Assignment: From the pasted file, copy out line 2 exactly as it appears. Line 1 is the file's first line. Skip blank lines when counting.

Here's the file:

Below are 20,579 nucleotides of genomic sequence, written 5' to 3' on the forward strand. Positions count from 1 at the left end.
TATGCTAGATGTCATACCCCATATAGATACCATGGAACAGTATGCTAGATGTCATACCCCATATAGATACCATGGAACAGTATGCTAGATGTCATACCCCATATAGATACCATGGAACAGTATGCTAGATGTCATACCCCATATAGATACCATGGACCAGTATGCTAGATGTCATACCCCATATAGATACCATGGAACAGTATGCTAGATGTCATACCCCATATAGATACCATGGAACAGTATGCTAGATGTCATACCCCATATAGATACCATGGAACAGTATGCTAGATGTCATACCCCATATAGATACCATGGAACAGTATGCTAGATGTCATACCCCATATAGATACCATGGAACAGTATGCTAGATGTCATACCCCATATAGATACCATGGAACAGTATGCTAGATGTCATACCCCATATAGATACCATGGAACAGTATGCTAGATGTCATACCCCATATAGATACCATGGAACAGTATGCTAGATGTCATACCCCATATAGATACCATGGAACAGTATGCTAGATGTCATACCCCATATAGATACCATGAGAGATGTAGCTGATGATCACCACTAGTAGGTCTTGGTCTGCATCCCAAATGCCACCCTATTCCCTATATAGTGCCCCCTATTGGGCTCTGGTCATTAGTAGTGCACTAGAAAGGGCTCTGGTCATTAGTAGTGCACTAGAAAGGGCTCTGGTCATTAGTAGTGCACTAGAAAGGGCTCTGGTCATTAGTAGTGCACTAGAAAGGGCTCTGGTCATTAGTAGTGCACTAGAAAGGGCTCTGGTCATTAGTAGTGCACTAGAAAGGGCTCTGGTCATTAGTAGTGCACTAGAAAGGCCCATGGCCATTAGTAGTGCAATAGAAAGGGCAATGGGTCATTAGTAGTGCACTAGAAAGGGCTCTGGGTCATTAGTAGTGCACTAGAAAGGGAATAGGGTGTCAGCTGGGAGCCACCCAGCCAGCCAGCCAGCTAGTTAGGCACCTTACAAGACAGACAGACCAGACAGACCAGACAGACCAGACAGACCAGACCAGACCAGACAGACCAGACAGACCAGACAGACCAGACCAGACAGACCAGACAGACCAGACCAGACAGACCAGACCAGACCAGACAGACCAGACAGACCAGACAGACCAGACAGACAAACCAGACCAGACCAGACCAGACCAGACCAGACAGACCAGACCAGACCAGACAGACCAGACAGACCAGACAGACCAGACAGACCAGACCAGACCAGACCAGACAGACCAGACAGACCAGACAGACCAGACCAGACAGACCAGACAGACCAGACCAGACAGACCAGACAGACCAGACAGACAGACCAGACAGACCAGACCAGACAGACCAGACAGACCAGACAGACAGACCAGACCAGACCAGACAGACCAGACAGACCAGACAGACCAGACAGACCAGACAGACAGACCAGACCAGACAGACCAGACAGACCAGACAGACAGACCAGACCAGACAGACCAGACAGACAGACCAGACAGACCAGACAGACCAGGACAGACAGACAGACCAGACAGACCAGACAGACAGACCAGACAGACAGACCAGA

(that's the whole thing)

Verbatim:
TATGCTAGATGTCATACCCCATATAGATACCATGGAACAGTATGCTAGATGTCATACCCCATATAGATACCATGGAACAGTATGCTAGATGTCATACCCCATATAGATACCATGGAACAGTATGCTAGATGTCATACCCCATATAGATACCATGGACCAGTATGCTAGATGTCATACCCCATATAGATACCATGGAACAGTATGCTAGATGTCATACCCCATATAGATACCATGGAACAGTATGCTAGATGTCATACCCCATATAGATACCATGGAACAGTATGCTAGATGTCATACCCCATATAGATACCATGGAACAGTATGCTAGATGTCATACCCCATATAGATACCATGGAACAGTATGCTAGATGTCATACCCCATATAGATACCATGGAACAGTATGCTAGATGTCATACCCCATATAGATACCATGGAACAGTATGCTAGATGTCATACCCCATATAGATACCATGGAACAGTATGCTAGATGTCATACCCCATATAGATACCATGGAACAGTATGCTAGATGTCATACCCCATATAGATACCATGAGAGATGTAGCTGATGATCACCACTAGTAGGTCTTGGTCTGCATCCCAAATGCCACCCTATTCCCTATATAGTGCCCCCTATTGGGCTCTGGTCATTAGTAGTGCACTAGAAAGGGCTCTGGTCATTAGTAGTGCACTAGAAAGGGCTCTGGTCATTAGTAGTGCACTAGAAAGGGCTCTGGTCATTAGTAGTGCACTAGAAAGGGCTCTGGTCATTAGTAGTGCACTAGAAAGGGCTCTGGTCATTAGTAGTGCACTAGAAAGGGCTCTGGTCATTAGTAGTGCACTAGAAAGGCCCATGGCCATTAGTAGTGCAATAGAAAGGGCAATGGGTCATTAGTAGTGCACTAGAAAGGGCTCTGGGTCATTAGTAGTGCACTAGAAAGGGAATAGGGTGTCAGCTGGGAGCCACCCAGCCAGCCAGCCAGCTAGTTAGGCACCTTACAAGACAGACAGACCAGACAGACCAGACAGACCAGACAGACCAGACCAGACCAGACAGACCAGACAGACCAGACAGACCAGACCAGACAGACCAGACAGACCAGACCAGACAGACCAGACCAGACCAGACAGACCAGACAGACCAGACAGACCAGACAGACAAACCAGACCAGACCAGACCAGACCAGACCAGACAGACCAGACCAGACCAGACAGACCAGACAGACCAGACAGACCAGACAGACCAGACCAGACCAGACCAGACAGACCAGACAGACCAGACAGACCAGACCAGACAGACCAGACAGACCAGACCAGACAGACCAGACAGACCAGACAGACAGACCAGACAGACCAGACCAGACAGACCAGACAGACCAGACAGACAGACCAGACCAGACCAGACAGACCAGACAGACCAGACAGACCAGACAGACCAGACAGACAGACCAGACCAGACAGACCAGACAGACCAGACAGACAGACCAGACCAGACAGACCAGACAGACAGACCAGACAGACCAGACAGACCAGGACAGACAGACAGACCAGACAGACCAGACAGACAGACCAGACAGACAGACCAGA